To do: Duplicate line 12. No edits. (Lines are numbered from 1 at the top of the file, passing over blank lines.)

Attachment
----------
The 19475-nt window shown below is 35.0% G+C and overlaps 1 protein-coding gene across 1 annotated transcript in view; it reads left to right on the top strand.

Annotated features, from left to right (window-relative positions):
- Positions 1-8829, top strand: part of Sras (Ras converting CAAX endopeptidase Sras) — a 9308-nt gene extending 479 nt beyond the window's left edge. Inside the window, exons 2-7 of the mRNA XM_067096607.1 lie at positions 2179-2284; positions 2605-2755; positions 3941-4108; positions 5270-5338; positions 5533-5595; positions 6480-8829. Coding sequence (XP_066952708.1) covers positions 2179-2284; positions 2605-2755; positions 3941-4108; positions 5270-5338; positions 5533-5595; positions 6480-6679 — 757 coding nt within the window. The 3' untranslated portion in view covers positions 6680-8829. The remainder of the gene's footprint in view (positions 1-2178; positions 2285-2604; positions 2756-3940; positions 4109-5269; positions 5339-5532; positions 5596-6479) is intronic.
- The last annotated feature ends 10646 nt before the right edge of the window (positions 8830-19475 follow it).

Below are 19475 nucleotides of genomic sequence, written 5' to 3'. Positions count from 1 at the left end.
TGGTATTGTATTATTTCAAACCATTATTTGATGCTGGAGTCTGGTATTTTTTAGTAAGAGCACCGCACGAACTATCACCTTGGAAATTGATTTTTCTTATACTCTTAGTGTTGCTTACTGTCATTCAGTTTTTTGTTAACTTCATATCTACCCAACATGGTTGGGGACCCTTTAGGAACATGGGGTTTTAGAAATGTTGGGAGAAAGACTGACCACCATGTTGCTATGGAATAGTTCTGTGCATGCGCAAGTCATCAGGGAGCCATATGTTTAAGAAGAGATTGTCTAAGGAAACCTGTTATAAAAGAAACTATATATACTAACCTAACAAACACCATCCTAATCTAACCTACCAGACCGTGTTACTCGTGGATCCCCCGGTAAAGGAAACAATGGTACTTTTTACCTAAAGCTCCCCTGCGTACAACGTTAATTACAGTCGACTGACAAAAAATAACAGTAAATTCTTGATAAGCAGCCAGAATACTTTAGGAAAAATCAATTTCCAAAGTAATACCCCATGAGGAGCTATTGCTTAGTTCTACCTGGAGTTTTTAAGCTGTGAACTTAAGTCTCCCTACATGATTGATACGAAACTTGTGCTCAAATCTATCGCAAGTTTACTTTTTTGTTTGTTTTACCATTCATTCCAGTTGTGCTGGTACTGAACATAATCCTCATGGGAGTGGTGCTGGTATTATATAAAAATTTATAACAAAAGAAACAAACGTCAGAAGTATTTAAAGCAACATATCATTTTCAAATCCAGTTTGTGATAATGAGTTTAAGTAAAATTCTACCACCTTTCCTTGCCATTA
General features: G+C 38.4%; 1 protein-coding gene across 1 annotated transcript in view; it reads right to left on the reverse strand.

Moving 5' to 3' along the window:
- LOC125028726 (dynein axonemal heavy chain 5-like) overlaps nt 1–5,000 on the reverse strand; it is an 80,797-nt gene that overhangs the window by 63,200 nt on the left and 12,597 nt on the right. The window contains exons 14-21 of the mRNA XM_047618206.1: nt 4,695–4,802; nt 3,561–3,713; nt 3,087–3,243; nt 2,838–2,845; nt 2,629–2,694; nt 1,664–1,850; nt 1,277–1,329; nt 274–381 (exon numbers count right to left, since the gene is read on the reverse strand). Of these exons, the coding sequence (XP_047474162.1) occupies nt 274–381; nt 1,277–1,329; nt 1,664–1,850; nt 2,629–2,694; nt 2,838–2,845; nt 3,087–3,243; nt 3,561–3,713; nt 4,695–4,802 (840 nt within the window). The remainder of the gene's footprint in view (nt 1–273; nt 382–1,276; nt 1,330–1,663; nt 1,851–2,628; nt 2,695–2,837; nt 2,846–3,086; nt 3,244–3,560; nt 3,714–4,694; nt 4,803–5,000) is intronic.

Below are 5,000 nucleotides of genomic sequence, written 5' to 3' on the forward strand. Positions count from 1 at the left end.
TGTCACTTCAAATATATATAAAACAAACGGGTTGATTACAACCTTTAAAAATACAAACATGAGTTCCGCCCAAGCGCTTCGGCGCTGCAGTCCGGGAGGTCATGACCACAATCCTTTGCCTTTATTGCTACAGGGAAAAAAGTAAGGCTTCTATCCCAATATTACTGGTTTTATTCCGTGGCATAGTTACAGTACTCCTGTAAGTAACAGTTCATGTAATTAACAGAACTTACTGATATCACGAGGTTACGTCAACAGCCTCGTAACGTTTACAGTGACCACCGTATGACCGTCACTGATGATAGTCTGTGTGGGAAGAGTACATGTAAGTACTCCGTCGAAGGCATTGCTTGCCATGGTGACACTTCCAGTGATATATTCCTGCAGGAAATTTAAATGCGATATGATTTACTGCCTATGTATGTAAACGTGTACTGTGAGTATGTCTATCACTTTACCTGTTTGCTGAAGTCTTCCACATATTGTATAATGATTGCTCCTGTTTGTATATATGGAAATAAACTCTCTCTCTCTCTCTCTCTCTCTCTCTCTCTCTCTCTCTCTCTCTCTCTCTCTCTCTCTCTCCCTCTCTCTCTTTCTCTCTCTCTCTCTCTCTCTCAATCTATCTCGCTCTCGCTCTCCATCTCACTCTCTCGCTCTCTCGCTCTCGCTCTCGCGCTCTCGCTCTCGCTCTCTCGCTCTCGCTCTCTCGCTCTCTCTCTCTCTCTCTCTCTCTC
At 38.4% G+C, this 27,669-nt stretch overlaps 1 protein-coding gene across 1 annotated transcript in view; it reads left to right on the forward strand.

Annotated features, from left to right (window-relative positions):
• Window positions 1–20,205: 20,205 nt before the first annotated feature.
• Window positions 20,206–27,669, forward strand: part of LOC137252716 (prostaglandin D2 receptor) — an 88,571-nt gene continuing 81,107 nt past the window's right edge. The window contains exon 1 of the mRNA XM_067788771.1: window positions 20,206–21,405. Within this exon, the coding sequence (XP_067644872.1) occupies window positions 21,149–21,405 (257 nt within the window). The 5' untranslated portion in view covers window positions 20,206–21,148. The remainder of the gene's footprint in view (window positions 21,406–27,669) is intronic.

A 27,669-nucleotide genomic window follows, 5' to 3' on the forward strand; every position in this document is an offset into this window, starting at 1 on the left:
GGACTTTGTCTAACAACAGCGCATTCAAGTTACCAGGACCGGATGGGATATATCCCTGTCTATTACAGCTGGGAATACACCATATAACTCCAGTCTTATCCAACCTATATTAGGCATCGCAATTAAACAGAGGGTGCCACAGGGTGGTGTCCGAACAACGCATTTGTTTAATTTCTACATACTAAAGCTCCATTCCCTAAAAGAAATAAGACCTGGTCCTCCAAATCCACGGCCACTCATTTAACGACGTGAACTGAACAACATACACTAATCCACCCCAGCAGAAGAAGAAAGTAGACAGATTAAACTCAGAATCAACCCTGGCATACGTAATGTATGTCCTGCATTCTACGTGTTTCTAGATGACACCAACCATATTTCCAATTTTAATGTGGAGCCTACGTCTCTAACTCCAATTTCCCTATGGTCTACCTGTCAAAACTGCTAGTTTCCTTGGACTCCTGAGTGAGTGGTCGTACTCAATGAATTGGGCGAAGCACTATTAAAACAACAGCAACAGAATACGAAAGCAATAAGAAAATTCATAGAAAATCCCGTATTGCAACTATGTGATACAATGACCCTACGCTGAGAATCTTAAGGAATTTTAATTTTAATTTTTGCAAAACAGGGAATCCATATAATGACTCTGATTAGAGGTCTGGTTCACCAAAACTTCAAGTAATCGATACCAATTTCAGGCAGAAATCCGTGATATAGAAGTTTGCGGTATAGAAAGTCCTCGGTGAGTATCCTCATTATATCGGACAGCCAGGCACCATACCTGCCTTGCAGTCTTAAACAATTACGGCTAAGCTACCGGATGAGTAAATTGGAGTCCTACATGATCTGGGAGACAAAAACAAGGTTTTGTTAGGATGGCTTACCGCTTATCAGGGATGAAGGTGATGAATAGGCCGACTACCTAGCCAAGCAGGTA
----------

At 38.4% G+C, this 27,669-nt stretch overlaps 1 protein-coding gene across 1 annotated transcript in view; it reads left to right on the forward strand.